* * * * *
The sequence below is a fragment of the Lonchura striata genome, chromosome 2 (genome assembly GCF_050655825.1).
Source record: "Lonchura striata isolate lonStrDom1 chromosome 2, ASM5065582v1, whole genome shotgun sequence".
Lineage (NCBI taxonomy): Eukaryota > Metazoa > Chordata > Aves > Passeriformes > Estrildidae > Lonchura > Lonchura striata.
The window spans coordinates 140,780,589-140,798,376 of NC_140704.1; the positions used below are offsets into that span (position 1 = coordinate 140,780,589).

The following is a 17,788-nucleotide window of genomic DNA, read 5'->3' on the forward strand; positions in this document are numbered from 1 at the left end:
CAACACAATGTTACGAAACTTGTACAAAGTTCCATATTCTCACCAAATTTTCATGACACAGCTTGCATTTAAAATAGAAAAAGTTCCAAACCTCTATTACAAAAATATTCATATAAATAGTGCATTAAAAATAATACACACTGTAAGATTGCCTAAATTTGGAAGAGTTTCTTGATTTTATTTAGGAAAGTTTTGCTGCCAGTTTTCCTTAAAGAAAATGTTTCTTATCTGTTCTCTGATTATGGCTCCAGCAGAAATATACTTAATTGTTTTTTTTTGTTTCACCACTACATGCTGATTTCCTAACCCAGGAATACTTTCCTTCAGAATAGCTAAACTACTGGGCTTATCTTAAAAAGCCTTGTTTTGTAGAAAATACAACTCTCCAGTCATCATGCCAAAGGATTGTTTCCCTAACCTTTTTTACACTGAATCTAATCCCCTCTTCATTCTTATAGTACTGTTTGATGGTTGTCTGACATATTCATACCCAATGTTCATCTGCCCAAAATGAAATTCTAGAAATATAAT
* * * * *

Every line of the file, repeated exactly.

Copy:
The sequence below is a fragment of the Lonchura striata genome, chromosome 2 (genome assembly GCF_050655825.1).
Source record: "Lonchura striata isolate lonStrDom1 chromosome 2, ASM5065582v1, whole genome shotgun sequence".
Lineage (NCBI taxonomy): Eukaryota > Metazoa > Chordata > Aves > Passeriformes > Estrildidae > Lonchura > Lonchura striata.
The window spans coordinates 140,780,589-140,798,376 of NC_140704.1; the positions used below are offsets into that span (position 1 = coordinate 140,780,589).

The following is a 17,788-nucleotide window of genomic DNA, read 5'->3' on the forward strand; positions in this document are numbered from 1 at the left end:
CAACACAATGTTACGAAACTTGTACAAAGTTCCATATTCTCACCAAATTTTCATGACACAGCTTGCATTTAAAATAGAAAAAGTTCCAAACCTCTATTACAAAAATATTCATATAAATAGTGCATTAAAAATAATACACACTGTAAGATTGCCTAAATTTGGAAGAGTTTCTTGATTTTATTTAGGAAAGTTTTGCTGCCAGTTTTCCTTAAAGAAAATGTTTCTTATCTGTTCTCTGATTATGGCTCCAGCAGAAATATACTTAATTGTTTTTTTTTGTTTCACCACTACATGCTGATTTCCTAACCCAGGAATACTTTCCTTCAGAATAGCTAAACTACTGGGCTTATCTTAAAAAGCCTTGTTTTGTAGAAAATACAACTCTCCAGTCATCATGCCAAAGGATTGTTTCCCTAACCTTTTTTACACTGAATCTAATCCCCTCTTCATTCTTATAGTACTGTTTGATGGTTGTCTGACATATTCATACCCAATGTTCATCTGCCCAAAATGAAATTCTAGAAATATAAT